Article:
Nov 10, 2011 at 1:34 AM | Unregistered Commenterdearieme

University employment contracts pretty much always assign any IPR to the institution - I can't imagine this case to be any different, else we would have heard about it by now and the relevant assignment documents would have been produced.
FYI, I'm IP Manager at a UK university and this is pretty standard.

A bit of digging brings this up:

"University personnel are enjoined by their terms of employment to disclose to the University intellectual property developed within the scope of their employment and/or the field of expertise for which they are retained by the University. Such developments should be promptly disclosed to the Intellectual Property Office. In the case of copyrightable materials, circumstances in which the University retains rights are discussed in "Intellectual Property Policies and Procedures." Upon receipt of a faculty invention disclosure, the Intellectual Property Office will, in concert with inventors and the cognizant University administrators, attempt to find a licensee willing to underwrite both the cost of patent prosecution and any further research required to bring a concept to the commercialization stage. The University may, at its discretion, execute patent and copyright licensing agreements with Faculty Companies, including those being formed on the basis of the technology in question. In the latter case, licensing will be considered when Faculty Company "start-ups" have a) proper clearance from cognizant University administrators, and b) an acceptable business plan including product development and marketing strategies, a viable management plan, and access to adequate capital. Licensing decisions must ultimately be dictated by the University's obligation to transfer technology in a way which benefits society. This necessitates that Faculty Company licensees have the aforementioned resources to successfully commercialize the technologies in question. Where these conditions are met, the University may agree to accept an equity position in a Faculty Company in lieu of a licensing fee and/or sales-based royalty arrangement."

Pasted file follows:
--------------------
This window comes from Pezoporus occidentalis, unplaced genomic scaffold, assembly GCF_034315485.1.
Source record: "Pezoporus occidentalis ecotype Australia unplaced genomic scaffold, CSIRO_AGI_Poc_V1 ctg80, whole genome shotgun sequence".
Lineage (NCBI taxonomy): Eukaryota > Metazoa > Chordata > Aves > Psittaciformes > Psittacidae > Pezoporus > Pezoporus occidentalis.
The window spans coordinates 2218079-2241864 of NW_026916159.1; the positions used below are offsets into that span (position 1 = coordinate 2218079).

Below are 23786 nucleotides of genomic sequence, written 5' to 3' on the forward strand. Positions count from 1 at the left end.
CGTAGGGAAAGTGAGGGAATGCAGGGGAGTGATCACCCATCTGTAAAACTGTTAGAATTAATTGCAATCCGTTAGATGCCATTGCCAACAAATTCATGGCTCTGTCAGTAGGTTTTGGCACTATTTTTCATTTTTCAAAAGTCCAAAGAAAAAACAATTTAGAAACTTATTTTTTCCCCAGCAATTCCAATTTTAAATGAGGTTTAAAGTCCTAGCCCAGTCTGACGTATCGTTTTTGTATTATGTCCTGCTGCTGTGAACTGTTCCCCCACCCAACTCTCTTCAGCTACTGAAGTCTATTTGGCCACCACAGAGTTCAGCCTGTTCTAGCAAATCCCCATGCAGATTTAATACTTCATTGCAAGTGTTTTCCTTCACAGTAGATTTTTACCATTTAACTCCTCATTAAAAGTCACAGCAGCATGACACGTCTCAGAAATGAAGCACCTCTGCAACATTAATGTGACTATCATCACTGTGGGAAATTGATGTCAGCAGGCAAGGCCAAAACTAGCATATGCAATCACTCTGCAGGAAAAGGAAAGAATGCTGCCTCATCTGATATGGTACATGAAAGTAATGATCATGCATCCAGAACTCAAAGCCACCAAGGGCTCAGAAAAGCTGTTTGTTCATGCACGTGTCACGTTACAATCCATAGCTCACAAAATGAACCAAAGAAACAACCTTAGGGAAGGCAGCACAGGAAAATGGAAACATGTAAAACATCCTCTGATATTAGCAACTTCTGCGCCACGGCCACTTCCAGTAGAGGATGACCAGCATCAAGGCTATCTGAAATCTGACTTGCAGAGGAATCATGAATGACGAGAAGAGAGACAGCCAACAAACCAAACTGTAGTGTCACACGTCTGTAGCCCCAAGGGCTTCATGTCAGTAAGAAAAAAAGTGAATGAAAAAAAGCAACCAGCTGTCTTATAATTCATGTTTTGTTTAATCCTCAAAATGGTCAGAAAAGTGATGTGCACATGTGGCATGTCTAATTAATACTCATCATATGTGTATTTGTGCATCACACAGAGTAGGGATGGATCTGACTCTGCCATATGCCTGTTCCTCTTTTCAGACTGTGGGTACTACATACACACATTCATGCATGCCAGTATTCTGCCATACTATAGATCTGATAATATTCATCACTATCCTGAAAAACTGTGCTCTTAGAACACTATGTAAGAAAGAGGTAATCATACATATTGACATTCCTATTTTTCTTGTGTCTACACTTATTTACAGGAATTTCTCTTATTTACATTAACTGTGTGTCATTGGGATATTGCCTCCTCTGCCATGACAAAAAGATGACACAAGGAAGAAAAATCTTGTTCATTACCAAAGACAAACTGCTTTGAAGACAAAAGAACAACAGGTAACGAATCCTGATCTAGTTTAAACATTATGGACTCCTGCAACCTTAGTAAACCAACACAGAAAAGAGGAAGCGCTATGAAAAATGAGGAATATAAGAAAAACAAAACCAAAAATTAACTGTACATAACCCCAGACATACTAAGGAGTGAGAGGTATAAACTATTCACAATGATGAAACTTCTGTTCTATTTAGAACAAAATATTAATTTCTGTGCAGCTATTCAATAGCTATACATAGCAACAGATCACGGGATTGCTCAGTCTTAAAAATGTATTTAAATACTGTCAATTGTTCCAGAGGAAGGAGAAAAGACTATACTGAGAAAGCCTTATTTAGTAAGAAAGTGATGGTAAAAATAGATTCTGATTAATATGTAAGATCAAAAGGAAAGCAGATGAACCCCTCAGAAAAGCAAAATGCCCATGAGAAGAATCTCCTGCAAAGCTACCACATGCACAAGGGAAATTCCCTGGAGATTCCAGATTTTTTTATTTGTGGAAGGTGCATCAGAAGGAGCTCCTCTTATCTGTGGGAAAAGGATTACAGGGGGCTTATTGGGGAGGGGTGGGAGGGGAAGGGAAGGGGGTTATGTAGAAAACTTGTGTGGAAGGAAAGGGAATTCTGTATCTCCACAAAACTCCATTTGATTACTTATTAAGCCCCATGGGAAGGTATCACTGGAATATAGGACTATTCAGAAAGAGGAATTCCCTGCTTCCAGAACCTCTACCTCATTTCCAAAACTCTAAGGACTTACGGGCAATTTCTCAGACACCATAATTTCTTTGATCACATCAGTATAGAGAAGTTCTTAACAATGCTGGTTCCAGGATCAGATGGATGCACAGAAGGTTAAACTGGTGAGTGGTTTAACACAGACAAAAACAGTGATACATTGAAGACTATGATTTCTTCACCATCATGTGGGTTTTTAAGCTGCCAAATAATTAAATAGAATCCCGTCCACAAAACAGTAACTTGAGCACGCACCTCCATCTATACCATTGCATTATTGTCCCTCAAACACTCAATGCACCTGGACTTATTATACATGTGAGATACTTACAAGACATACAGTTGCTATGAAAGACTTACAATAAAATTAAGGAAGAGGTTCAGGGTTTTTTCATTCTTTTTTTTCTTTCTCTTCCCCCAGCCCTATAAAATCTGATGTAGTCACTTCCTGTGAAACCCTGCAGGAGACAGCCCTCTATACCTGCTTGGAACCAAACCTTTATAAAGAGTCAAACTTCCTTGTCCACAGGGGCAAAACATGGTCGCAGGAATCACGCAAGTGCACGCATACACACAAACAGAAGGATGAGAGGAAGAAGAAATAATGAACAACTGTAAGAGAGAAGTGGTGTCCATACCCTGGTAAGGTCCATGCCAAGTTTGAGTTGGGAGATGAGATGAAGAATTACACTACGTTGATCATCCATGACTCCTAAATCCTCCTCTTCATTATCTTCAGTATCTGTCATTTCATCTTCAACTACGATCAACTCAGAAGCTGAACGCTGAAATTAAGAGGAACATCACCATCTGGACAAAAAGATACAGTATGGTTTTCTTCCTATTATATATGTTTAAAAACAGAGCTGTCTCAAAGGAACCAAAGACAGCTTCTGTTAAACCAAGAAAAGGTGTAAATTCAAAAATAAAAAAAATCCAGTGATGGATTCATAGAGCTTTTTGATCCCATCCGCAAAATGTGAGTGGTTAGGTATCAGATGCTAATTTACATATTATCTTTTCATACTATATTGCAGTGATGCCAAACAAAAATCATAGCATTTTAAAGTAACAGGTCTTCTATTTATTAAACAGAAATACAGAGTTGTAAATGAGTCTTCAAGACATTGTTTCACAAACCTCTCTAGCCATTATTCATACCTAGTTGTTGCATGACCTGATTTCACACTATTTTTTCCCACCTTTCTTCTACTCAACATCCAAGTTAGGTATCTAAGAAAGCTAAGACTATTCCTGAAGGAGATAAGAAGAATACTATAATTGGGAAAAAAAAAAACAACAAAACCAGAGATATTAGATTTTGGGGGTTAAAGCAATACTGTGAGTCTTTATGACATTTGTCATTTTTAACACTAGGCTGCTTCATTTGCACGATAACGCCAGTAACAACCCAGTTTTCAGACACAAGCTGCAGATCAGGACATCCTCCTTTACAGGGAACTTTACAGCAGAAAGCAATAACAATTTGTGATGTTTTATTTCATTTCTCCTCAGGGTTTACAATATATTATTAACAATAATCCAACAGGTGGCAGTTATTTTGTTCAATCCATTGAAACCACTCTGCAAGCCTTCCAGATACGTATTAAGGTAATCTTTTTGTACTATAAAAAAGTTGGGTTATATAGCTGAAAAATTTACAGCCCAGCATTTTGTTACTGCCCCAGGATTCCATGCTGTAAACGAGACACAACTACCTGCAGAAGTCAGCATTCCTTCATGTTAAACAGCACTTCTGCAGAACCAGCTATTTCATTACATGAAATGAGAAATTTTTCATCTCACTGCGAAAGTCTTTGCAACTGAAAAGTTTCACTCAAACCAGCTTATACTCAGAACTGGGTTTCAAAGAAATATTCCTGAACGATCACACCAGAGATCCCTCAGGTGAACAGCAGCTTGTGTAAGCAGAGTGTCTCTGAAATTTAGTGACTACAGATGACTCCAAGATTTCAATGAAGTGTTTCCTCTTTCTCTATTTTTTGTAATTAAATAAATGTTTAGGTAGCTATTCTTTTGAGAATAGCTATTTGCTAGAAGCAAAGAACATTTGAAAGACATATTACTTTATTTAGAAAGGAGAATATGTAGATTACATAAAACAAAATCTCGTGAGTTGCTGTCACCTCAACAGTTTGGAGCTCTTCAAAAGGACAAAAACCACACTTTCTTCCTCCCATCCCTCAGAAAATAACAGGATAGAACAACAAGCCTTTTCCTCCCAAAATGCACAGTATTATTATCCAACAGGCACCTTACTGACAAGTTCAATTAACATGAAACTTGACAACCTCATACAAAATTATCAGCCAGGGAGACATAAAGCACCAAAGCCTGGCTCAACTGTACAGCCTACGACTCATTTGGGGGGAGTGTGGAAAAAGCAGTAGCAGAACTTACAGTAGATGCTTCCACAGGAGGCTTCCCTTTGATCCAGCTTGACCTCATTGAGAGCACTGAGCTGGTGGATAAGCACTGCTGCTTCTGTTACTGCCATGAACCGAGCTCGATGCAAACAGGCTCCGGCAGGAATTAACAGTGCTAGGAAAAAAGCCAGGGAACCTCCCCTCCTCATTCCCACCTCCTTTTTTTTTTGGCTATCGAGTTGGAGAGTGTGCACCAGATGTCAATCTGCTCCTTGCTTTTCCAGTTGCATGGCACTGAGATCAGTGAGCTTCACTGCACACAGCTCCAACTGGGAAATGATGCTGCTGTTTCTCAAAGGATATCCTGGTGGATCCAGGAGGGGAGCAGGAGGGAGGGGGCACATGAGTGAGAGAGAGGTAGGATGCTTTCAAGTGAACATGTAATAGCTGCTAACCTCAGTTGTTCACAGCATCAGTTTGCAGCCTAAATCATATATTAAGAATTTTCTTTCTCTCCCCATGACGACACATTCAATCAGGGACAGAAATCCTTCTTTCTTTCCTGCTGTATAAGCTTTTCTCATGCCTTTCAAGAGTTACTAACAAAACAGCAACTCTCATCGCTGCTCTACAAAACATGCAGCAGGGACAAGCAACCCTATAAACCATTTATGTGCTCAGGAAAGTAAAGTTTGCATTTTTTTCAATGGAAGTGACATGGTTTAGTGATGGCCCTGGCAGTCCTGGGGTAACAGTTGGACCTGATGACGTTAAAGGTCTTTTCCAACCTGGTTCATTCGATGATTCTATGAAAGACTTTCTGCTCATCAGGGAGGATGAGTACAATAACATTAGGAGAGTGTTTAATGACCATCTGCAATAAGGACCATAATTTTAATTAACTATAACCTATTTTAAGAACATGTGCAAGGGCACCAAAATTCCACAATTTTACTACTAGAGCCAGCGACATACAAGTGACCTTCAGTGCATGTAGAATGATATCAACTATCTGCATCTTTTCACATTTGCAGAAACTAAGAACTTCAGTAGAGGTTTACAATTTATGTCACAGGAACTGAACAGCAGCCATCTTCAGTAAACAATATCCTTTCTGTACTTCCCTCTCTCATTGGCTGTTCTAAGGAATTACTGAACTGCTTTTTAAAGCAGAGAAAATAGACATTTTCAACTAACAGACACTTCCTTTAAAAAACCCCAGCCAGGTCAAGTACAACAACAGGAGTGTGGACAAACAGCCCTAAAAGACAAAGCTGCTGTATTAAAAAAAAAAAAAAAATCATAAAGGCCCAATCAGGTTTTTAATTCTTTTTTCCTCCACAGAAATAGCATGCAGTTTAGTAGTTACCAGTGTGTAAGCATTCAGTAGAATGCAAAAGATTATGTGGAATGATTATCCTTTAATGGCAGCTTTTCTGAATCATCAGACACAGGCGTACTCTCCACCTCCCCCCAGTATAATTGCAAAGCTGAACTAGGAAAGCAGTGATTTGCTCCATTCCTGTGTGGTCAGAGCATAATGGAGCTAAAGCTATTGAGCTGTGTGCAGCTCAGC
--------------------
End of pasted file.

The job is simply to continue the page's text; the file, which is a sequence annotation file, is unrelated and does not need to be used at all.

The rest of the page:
From http://www.research.psu.edu/osp/manage-awards/tech-transfer-policies unfortunately the policy itself is behind their password protected front wall - but the tone of this bit and a few other pages suggest the same applies at Penn State as one would have expected re:ownership of IPR.

Nov 10, 2011 at 2:22 AM | Unregistered CommenterSteveW

The split at my institute is 50% to inventors, 25% to the institute and 25% to inventors labs as long as the inventors are at the institute; should you leave they keep the cash.

Nov 10, 2011 at 3:12 AM | Unregistered CommenterDocmartyn

"To protect academic freedom is a foundation for intellectual property and copyright laws"
I think I'd go with Wiki's definition: